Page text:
Mary Golda Ross, the first known Native American female engineer, is being honored with a new statue

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THE BOOKS. SOLEDAD: WHEN YOU BAN A BOOK, UYO RUN THE RISK OF ERANGSI HISTORY. THAT THAT’S A CORE CONCERN FOR OUR NEXT GUEST, AN ENROLLED MEMBER OF THE PAWNEE NATION OF OKLAHOMA. SHE LED THE LARGEST PUBCLI OPINION RESEARCH PROJECT EVER CONDUCTED FOR AND AUTBO NATIVE AMERICANS. SHE’S FOUNDER AND C.E.O.F O ILLUMINATIVE. CRYSTAL, ECHO HAWK. THANKS FOR BEING HERE. >> THANKSOR F HAVING ME. SOLEDAD: LET’S TALK ABOUT THE PROJECT? >> IT’S A 3.3 MLIONIL PROJECT ATTH ASKS ABOUTHE T BACKGROUNDINGS INCLUDGIN INSTITUTIONS LIKE THE GOVERNMENT AND MEDIA AND OERTH SECTORS AND HOW THOSE AFFECT THE WAY NATIVE AMERICANS ARE TREATED IN THIS SOCIETY. SOLEDAD: I’M AFRAID TO ASK FOR THE RESULTS BECAUSE I FEEL LIKE I CAN GUESS SOME OF THEM. NUMBER ONE? >> ERASURE IS THE GREATEST THREAT THAT NATIVE AMERICANS FAILS. UPWARDS OF0% 8 KNOW LITTLE OR NOTHING ABOUT NATIVE AMERICANS. WE ALSO FOUNDHA TT 72% OF AMERICANS RARELY OR NEVER ENCOUNTER ANY INFORMATION ABOUT NATIVE AMERICANS AND THAT ALSTMO 90% OF THE SCHOOLS IN THE COUNTRY DON’T TEACH ABOUT IS PAST 1900 SO GENERATIONS UPON GENERATISON OF ARIMECANS ARE CONDITIONALLED TO THINK THATE W DON’T EVEN EXIST ANYMORE. I THINK WE REALLY BEGAN TO UNDERSTAND THAT WE NEEDED TO DRUM THAT ERASURE AND DO EVERYTHING WE CODUL TO COUNTER THESE STEER TIMES AND FSEAL NARRATIVE THAT ISLL A NATIVE AMERICANS RECEIVE FREE GOVERNNTME BENEFITS. SOLEDAD: YOU FOUND “SHOCKING IGNORANCE AND ANTI–NATIVE BIAS AMGON SOME JURISTS. GIVE ME AN EXAMP.LE >> WE DID A STUDIO FOR JUDGES SITTING ON THE BENCH. THAT 19 JURISDICTION OVER TRIKES, THE FEDERAL COURTS. WE FOUND A MAJORITY OFHE T JUDGES INTERVIEWED HAD NEVER EVEN TAKEN A FRESHNMA INDIAN LAW COURSE. THAT’S LIKE A JUDGE DEANGLI WITH A CASE DEALING ISSUES OVER OVER CONTRACT LAW WHO HAD NEVER TAKEN A COURSE IN THAT YET THAT PERSON IS ISSUING A JUDGMENT NOON CASE. SO THE BIAS EITHER BECAUSE THEY DON’T KNOW ANYTHING OR THEY’RE PULLING IN STEER TIMES ABOUT TRIBES AND OTHER THINGS THAT AFFECT DECISIONS BEING HDEDAN DOWN INHE T COURTS TODAY. SOLEDAD: WHAT’S THE IMPLICATION OF TT?HA >> MURDERED AND INDIGENOUS WOMEN. WE HAVE MORE TNHA 2,700 MISSING OR MURDERED INDIGENOUS WOMEN IN ISTH COUNTRY. AND UP UNTIL RECENY,TL MTOS LAW ENFORCEMENT WOULD NOT EVEN PURSUE THAT. YOU’RE LKIOONG AT AN ENTIRE SYSTEM OF JUSTICE THAT WOULD LOOK THE OERTH WAY AND THAT OUR LIVES WERE LESS VALUED. SOLEDAD: WHENOU Y TALK ABOUT CHANGING THE NARRATIVE AND LEVERAGING MEDIA,S I THAT HOW YOU THINK ABOUT IT? >> WE’RE SHAPING CONTRARY STORIES SO THAT PEOPLE CAN C SEE CONTRARY — CONTEMPORARY REPRESENTATIONS OF US. WE’RE SOAL HOLDING THE MEDIA ACCOUNTABLE WHEN THEY DON’T GET IT RIGHT AS WELL. WE WORK REALLY HARD TO EDUCATE PELEOP AND UNDERSTANDING THERE ARE SO MANY IMPORTANT STORIES TO BE TOLD AROUND INDIAN COUNTRI.ES AND FINALLY WE HAVE OUR FIRST TWO NATIVE AMERICAN TELEVISION SHOWS THAARET OUT. IT’S SUCH A BREAKTHROUGH AND HARD TO BELIEVE THAT IT TOOK THIS LONG BUTHE TY ARE INDIGENOUS CREATED. THERE’S INDIGENOUS WRITERS AND CAST AND PRODUCERS AND DIRECTORS BUT THERE’S SO CHMU MORE WORK TO BE DONE IN NORRENA. SOLEDAD: HAS THERE BEEN A CTOS TO YOU? >> I THINK ABSOLUTELY AND THERE ARE TIMES WNHE YOU WALK INTO THATND A THE LEVEL OF DEHOUSTONNIZATIONST THAT EITHER THAT ERASURE BUT IT DOES TAKE A TOLL. ‘REWE FIGHTERS. WE GET UP EVERY DAY TO SEE TTHA WE MAKE THE CHANGES WE NEED TO MAKE AND ENSURE T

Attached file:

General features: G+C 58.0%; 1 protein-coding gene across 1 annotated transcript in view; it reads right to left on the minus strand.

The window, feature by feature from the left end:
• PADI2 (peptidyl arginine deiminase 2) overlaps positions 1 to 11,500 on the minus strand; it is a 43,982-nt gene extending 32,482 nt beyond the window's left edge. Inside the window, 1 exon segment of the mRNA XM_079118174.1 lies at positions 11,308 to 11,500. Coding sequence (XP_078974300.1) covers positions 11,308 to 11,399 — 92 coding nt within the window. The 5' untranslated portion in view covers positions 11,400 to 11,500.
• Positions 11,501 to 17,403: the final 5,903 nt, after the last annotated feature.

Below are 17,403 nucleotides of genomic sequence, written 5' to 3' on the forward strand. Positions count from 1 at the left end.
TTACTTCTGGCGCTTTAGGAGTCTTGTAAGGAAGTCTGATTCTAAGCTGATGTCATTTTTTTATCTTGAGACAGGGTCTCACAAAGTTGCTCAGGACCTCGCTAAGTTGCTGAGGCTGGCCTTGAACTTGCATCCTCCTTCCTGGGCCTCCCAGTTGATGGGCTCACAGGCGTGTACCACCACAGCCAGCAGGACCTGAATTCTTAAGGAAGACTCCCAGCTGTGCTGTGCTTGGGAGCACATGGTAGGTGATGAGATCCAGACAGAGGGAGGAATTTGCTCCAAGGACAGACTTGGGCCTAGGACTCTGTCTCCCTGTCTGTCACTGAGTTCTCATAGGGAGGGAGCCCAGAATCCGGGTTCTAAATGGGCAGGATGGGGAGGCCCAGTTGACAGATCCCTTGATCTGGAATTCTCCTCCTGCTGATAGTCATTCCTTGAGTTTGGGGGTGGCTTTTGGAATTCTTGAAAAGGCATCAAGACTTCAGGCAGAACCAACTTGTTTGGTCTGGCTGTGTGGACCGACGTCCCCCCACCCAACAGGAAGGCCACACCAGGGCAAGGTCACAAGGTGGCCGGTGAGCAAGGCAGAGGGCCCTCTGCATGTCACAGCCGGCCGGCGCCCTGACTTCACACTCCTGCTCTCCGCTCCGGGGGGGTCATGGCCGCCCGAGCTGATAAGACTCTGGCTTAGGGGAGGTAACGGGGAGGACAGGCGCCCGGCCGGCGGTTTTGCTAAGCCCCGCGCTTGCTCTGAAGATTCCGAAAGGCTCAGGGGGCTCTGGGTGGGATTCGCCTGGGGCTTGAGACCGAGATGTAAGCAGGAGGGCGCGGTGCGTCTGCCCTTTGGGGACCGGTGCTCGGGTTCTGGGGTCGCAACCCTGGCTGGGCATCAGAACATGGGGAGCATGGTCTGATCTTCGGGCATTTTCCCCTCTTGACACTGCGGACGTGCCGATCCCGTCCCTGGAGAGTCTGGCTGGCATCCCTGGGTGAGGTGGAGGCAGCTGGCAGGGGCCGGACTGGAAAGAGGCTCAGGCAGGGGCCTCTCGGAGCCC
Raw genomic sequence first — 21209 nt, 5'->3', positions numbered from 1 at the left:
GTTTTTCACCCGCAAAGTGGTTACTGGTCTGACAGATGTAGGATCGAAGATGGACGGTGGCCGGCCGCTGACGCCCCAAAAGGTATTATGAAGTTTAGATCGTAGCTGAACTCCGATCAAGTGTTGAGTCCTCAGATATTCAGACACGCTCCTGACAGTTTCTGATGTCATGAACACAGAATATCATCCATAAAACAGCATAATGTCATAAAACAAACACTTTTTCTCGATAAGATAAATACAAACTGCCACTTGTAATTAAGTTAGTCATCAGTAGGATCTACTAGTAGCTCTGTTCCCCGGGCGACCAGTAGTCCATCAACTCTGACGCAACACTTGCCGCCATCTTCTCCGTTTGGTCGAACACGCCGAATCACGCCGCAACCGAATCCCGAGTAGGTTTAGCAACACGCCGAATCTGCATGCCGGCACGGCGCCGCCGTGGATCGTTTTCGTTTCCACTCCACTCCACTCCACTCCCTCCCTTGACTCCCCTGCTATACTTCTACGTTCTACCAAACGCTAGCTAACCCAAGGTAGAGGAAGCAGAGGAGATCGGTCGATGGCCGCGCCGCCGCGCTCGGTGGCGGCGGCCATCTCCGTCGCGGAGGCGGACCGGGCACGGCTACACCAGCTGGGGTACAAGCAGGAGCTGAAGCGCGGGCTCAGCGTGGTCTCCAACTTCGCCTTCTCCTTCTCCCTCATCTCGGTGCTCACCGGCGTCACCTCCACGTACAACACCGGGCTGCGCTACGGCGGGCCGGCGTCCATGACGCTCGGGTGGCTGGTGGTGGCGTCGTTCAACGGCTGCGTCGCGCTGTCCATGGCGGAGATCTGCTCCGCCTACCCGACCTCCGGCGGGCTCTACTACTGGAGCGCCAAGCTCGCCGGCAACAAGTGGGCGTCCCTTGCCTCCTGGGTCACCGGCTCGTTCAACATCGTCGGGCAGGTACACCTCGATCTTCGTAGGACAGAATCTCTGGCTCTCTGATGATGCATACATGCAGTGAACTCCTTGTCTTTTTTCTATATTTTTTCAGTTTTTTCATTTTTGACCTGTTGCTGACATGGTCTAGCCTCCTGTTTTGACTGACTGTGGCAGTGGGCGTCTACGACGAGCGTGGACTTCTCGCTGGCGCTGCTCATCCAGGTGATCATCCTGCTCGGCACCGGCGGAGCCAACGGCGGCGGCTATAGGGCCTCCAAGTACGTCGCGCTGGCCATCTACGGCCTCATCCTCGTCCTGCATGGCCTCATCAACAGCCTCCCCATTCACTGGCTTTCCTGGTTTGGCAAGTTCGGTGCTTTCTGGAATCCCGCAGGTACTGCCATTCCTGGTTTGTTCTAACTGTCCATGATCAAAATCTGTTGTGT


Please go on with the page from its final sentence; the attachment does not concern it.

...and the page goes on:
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Mary Golda Ross, the first known Native American female engineer, is being honored with a new statue